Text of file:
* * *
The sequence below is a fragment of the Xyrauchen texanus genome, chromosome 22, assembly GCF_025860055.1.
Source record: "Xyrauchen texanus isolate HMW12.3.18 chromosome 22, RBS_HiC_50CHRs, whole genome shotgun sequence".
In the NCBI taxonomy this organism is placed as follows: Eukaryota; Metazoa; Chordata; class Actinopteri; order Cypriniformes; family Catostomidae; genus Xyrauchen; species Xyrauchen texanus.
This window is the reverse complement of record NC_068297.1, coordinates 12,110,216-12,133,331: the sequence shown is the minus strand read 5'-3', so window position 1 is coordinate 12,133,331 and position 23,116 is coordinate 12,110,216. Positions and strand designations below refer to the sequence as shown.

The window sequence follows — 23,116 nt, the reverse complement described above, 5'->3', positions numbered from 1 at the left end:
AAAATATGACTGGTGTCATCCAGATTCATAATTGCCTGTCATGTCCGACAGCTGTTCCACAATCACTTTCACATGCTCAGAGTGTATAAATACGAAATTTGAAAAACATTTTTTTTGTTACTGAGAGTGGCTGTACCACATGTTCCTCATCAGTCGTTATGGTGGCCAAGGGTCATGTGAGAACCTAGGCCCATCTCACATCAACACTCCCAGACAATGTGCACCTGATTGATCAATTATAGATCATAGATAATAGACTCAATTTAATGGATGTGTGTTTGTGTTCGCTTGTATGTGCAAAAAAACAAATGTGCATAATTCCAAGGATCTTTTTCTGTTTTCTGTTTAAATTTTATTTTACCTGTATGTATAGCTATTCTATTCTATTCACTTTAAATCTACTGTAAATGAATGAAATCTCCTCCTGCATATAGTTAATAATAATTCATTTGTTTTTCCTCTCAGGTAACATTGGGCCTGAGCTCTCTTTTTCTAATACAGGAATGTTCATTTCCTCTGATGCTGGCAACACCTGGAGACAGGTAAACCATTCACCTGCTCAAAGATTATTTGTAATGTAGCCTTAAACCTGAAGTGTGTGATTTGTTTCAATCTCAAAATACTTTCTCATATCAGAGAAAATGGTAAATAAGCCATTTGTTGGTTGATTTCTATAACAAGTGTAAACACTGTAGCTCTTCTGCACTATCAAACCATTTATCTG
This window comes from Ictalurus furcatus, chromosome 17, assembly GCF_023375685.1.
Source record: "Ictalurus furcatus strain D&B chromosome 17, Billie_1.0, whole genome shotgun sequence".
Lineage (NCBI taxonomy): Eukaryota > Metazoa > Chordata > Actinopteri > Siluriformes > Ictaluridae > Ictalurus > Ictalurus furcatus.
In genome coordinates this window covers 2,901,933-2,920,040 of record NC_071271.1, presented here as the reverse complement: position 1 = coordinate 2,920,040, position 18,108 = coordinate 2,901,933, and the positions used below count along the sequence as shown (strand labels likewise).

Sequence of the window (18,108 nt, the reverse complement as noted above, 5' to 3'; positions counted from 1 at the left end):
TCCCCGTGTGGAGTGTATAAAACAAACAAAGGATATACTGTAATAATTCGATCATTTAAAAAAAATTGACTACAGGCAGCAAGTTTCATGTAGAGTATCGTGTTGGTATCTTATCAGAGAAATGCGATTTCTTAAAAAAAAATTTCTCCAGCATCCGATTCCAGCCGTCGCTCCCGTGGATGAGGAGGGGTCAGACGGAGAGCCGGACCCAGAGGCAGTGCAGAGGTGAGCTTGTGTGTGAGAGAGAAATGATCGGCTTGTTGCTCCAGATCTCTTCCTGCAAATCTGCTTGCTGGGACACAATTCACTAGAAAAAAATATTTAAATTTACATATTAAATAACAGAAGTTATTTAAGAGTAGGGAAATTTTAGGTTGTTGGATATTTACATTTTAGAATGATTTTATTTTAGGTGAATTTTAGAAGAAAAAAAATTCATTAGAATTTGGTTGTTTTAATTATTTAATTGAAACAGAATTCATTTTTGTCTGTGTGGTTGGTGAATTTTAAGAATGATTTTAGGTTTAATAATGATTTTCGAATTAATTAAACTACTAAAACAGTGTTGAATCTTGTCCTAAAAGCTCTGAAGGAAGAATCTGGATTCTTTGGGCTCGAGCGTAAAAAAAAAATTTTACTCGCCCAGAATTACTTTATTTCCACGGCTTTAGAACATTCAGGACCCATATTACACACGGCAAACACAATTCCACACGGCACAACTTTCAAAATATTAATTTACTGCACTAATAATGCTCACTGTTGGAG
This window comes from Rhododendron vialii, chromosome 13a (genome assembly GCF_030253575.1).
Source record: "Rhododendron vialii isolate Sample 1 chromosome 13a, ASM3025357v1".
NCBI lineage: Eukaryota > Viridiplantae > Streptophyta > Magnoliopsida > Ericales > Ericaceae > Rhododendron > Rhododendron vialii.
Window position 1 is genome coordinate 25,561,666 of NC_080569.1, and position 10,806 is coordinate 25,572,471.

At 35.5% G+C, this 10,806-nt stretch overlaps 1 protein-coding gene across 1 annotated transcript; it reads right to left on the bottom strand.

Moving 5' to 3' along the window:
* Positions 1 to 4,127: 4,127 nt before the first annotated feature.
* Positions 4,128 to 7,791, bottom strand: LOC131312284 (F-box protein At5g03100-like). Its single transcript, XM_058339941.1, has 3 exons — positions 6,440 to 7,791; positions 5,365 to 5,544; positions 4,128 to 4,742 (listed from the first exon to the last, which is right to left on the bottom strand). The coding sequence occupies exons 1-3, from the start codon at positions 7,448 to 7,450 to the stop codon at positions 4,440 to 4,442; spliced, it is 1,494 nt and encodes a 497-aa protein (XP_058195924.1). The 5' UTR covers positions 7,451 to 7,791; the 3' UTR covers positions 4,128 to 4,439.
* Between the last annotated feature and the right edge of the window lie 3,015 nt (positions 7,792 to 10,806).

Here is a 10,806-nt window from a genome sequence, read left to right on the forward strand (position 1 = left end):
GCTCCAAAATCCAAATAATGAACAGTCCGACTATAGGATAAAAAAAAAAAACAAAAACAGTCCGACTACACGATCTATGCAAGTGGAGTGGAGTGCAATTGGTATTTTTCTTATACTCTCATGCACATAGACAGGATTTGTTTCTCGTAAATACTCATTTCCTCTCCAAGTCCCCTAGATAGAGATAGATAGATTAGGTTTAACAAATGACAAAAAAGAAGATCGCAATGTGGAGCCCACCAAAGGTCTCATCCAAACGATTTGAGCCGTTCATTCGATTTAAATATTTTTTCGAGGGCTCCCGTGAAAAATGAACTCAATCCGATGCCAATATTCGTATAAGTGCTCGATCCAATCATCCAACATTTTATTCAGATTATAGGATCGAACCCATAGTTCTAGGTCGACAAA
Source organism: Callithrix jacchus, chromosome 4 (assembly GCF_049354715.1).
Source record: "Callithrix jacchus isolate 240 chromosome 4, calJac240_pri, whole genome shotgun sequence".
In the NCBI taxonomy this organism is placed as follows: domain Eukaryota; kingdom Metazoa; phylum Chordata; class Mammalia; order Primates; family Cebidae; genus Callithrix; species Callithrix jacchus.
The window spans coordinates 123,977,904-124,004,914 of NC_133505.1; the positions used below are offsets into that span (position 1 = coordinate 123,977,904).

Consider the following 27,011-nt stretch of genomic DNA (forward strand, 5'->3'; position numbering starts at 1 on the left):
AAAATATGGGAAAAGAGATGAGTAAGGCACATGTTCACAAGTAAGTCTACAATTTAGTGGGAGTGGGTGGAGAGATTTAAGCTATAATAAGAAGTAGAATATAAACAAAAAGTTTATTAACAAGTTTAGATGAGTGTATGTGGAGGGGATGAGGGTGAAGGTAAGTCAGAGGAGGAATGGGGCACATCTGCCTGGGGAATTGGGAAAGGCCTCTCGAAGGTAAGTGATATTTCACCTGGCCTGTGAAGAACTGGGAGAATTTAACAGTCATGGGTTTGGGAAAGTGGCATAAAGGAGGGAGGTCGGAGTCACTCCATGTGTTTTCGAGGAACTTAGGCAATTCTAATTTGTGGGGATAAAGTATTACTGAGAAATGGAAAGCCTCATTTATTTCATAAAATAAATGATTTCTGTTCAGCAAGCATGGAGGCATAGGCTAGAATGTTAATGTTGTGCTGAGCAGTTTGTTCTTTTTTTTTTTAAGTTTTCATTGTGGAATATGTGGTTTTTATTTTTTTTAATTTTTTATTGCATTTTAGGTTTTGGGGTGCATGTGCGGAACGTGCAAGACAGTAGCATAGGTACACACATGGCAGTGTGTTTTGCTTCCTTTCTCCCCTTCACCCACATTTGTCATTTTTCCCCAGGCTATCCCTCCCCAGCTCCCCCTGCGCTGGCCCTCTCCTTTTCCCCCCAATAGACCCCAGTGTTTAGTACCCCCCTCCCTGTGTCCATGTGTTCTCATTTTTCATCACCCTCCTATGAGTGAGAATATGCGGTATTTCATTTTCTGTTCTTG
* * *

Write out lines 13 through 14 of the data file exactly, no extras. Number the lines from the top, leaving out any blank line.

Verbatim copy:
This window comes from Rhododendron vialii, chromosome 13a (genome assembly GCF_030253575.1).
Source record: "Rhododendron vialii isolate Sample 1 chromosome 13a, ASM3025357v1".